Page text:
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Books, not votes, bringing Clinton back to New Hampshire

  • Hillary Clinton in Concord last April. Paul Steinhauser — For the Monitor



For the Monitor
Monday, December 04, 2017

Hillary Clinton is returning to New Hampshire for the first time in more than a year, but this time she’s selling books rather than trying to win over voters.

The former secretary of state and 2016 Democratic presidential nominee will be at Gibson’s Bookstore in downtown Concord on Tuesday to sign copies of What Happened, her book about her unsuccessful run for the White House last year.

The 1 p.m. book signing, which is sold out, is expected to draw approximately 1,000 people.

“It will be great to see her and welcome her back. I think it’s highly appropriate that Concord’s on this book tour,” said Terry Shumaker, a longtime adviser and friend to both Hillary and Bill Clinton. “This is another nod by the Clintons to how important New Hampshire has been to them in the last three decades.”

Shumaker, who said he’s attending the book signing, reminisced that the first time he met up with Hillary Clinton in Concord was in December 1991, when they went to the secretary of state’s office at the State House to file paperwork to put her husband’s name on New Hampshire’s presidential primary ballot.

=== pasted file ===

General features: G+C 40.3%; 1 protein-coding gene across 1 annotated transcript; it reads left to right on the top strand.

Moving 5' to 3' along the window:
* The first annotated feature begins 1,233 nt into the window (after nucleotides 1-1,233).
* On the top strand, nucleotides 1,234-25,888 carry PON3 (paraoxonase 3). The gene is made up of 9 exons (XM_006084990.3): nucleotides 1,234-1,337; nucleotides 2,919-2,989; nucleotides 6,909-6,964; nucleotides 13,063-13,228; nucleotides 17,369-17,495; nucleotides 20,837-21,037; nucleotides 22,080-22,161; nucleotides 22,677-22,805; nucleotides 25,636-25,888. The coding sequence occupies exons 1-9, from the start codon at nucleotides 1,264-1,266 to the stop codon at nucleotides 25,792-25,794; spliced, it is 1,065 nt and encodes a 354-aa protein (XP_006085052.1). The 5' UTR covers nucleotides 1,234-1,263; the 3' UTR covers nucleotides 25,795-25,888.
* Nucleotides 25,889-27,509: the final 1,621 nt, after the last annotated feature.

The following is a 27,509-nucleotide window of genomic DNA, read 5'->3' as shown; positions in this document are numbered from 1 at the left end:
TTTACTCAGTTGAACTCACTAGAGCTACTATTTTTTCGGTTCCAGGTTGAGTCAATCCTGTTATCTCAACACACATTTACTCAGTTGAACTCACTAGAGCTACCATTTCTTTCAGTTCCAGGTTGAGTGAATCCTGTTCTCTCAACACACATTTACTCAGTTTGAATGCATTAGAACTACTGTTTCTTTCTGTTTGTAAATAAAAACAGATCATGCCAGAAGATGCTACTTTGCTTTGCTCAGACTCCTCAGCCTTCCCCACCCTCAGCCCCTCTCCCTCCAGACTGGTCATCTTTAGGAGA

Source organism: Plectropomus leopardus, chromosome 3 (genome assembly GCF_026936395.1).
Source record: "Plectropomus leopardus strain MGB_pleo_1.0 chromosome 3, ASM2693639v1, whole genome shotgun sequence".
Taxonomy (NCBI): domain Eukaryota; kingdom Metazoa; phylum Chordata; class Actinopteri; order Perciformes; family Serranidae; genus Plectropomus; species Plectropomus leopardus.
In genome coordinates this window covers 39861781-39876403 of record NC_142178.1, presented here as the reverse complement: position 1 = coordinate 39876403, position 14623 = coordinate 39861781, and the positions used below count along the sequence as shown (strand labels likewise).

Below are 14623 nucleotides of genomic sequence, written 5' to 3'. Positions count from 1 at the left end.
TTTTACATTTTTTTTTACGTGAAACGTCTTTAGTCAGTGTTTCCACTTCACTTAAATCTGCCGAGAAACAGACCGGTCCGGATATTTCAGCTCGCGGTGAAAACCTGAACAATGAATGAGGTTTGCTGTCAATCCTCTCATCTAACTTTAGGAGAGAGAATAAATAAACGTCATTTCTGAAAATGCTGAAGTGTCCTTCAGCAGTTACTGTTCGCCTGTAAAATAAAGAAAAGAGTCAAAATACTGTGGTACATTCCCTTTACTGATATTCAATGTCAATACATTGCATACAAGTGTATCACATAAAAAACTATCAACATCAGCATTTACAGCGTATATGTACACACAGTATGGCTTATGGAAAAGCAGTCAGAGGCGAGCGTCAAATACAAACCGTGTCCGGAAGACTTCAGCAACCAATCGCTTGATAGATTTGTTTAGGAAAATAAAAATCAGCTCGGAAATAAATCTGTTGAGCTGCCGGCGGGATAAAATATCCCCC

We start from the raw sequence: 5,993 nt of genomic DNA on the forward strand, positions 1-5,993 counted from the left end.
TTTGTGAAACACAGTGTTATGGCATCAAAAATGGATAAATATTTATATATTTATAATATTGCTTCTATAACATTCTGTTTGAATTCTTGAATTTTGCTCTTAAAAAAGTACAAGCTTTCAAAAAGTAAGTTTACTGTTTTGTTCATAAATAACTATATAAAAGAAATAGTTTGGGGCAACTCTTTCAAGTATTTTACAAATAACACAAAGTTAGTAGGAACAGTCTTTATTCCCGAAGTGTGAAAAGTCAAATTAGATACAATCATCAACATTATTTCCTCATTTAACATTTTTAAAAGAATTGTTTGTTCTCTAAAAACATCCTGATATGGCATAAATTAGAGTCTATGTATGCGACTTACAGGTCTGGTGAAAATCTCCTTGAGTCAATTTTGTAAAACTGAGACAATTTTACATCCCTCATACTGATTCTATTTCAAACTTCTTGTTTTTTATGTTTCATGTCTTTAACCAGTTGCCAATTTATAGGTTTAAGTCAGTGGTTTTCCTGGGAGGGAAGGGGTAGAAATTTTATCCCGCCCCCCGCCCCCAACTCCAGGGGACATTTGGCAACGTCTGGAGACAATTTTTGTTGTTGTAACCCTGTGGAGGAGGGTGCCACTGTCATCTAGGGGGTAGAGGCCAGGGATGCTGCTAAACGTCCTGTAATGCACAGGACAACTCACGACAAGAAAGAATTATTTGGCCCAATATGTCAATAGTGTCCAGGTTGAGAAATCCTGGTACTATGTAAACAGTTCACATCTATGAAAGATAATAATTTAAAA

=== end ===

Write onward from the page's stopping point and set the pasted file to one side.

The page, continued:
The then-Arkansas governor’s second-place finish in the Democratic primary lifted up his campaign, making Bill Clinton the “comeback kid” and sending him on his way to the Democratic nomination and ultimately the White House.

Fast forward 16 years, and a come-from-behind victory in the primary for then-U.S. Sen. Hillary Clinton of New York was the infusion she needed after a disappointing third-place finish in the Iowa caucuses. The 2008 New Hampshire primary triumph propelled the former front-runner back into an epic but eventually unsuccessful battle for the Democratic nomination against then-Sen. Barack Obama of Illinois.

While she had the backing of much of the Democratic establishment in her 2016 bid, she ended up losing the Granite State primary by a whopping 22 percentage points to Sen. Bernie Sanders of Vermont.

But Clinton narrowly won the state in the general election. She edged out GOP nominee Donald Trump to capture the state’s four electoral votes. While she topped Trump by some 3 million votes in the national popular count, he topped her, 306-232, in the all-important electoral college vote.

The visit to the Granite State is the first by Clinton since she headlined a large rally in Manchester on Nov. 6, 2016, two nights before the presidential election.

Clinton’s book tour stop in Concord figures to be well-scripted. She will sign a maximum of two books per attendee, but won’t personalize her inscriptions or sign any other memorabilia. And Clinton won’t take any questions from the crowd or the media.

The book tour visit comes one day after news of the passing of former state senator Mary Louise Hancock, a legend and trailblazer who was viewed as a matriarch of state Democratic politics.

Hancock, 98, lived on Washington Street in one of Concord’s oldest neighborhoods. Clinton visited Hancock at her home in April 2015. It was one of Clinton’s first stops during her first trip to New Hampshire after announcing her candidacy for president.